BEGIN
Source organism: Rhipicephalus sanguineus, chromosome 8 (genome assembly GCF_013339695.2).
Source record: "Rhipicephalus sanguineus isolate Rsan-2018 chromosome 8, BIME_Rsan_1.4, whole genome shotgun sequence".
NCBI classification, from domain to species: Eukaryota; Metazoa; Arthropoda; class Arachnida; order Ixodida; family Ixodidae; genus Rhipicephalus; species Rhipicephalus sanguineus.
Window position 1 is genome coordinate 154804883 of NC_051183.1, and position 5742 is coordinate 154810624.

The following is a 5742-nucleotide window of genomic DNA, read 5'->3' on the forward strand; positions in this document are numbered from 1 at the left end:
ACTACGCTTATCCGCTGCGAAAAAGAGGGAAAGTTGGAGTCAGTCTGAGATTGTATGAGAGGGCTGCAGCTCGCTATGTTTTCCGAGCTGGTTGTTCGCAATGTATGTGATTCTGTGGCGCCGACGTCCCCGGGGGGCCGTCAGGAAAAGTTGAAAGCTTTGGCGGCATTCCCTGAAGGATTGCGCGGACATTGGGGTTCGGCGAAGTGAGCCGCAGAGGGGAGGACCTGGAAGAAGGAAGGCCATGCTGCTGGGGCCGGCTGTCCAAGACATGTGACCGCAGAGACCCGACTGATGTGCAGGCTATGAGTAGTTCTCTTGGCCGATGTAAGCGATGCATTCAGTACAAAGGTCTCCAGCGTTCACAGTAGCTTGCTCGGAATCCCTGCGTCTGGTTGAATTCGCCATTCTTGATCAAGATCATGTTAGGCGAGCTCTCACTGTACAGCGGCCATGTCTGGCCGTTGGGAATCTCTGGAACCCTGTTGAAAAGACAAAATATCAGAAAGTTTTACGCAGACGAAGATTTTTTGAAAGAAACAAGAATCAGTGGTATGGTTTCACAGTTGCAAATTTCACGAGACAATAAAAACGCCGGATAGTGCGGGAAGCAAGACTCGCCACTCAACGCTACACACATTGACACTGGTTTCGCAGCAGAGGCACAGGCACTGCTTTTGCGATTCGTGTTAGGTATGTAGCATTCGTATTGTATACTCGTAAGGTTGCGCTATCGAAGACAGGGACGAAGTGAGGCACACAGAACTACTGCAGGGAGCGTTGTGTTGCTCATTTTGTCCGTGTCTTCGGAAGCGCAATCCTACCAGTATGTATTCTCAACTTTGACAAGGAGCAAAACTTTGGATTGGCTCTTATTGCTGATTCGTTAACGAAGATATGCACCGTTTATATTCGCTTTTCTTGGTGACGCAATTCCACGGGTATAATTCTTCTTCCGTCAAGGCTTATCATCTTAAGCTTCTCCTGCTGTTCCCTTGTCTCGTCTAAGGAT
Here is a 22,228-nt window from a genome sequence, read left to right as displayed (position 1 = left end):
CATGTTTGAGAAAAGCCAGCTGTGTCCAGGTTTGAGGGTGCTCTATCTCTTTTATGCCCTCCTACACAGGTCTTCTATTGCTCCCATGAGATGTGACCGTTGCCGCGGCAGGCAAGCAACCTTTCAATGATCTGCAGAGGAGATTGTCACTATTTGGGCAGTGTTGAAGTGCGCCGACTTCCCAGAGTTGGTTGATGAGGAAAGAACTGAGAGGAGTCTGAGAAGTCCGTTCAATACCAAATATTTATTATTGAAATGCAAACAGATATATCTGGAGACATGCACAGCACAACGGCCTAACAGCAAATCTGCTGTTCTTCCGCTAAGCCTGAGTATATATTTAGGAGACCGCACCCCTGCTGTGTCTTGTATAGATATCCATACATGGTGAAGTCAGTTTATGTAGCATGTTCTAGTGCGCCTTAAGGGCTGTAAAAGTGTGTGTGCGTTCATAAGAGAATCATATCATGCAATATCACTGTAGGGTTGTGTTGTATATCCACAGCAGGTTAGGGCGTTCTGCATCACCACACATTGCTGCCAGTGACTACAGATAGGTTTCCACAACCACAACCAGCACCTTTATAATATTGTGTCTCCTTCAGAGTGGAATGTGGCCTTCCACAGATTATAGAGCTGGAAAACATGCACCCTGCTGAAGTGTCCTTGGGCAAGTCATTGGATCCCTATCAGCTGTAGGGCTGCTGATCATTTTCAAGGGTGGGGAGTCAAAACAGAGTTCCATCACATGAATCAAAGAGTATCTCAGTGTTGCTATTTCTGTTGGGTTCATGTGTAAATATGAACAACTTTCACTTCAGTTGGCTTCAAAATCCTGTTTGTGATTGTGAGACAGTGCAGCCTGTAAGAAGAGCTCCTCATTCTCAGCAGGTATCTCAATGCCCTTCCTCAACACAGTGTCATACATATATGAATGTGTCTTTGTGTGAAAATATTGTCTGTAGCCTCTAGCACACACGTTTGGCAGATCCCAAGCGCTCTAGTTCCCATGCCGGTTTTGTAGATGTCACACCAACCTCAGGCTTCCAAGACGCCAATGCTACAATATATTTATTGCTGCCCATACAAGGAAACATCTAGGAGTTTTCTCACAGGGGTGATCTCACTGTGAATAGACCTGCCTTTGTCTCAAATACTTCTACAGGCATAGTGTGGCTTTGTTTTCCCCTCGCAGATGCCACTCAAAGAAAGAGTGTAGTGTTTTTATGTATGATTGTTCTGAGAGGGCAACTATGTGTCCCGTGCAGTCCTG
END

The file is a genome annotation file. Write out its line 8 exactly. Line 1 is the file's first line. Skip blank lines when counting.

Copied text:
CATGTTTGAGAAAAGCCAGCTGTGTCCAGGTTTGAGGGTGCTCTATCTCTTTTATGCCCTCCTACACAGGTCTTCTATTGCTCCCATGAGATGTGACCGTTGCCGCGGCAGGCAAGCAACCTTTCAATGATCTGCAGAGGAGATTGTCACTATTTGGGCAGTGTTGAAGTGCGCCGACTTCCCAGAGTTGGTTGATGAGGAAAGAACTGAGAGGAGTCTGAGAAGTCCGTTCAATACCAAATATTTATTATTGAAATGCAAACAGATATATCTGGAGACATGCACAGCACAACGGCCTAACAGCAAATCTGCTGTTCTTCCGCTAAGCCTGAGTATATATTTAGGAGACCGCACCCCTGCTGTGTCTTGTATAGATATCCATACATGGTGAAGTCAGTTTATGTAGCATGTTCTAGTGCGCCTTAAGGGCTGTAAAAGTGTGTGTGCGTTCATAAGAGAATCATATCATGCAATATCACTGTAGGGTTGTGTTGTATATCCACAGCAGGTTAGGGCGTTCTGCATCACCACACATTGCTGCCAGTGACTACAGATAGGTTTCCACAACCACAACCAGCACCTTTATAATATTGTGTCTCCTTCAGAGTGGAATGTGGCCTTCCACAGATTATAGAGCTGGAAAACATGCACCCTGCTGAAGTGTCCTTGGGCAAGTCATTGGATCCCTATCAGCTGTAGGGCTGCTGATCATTTTCAAGGGTGGGGAGTCAAAACAGAGTTCCATCACATGAATCAAAGAGTATCTCAGTGTTGCTATTTCTGTTGGGTTCATGTGTAAATATGAACAACTTTCACTTCAGTTGGCTTCAAAATCCTGTTTGTGATTGTGAGACAGTGCAGCCTGTAAGAAGAGCTCCTCATTCTCAGCAGGTATCTCAATGCCCTTCCTCAACACAGTGTCATACATATATGAATGTGTCTTTGTGTGAAAATATTGTCTGTAGCCTCTAGCACACACGTTTGGCAGATCCCAAGCGCTCTAGTTCCCATGCCGGTTTTGTAGATGTCACACCAACCTCAGGCTTCCAAGACGCCAATGCTACAATATATTTATTGCTGCCCATACAAGGAAACATCTAGGAGTTTTCTCACAGGGGTGATCTCACTGTGAATAGACCTGCCTTTGTCTCAAATACTTCTACAGGCATAGTGTGGCTTTGTTTTCCCCTCGCAGATGCCACTCAAAGAAAGAGTGTAGTGTTTTTATGTATGATTGTTCTGAGAGGGCAACTATGTGTCCCGTGCAGTCCTG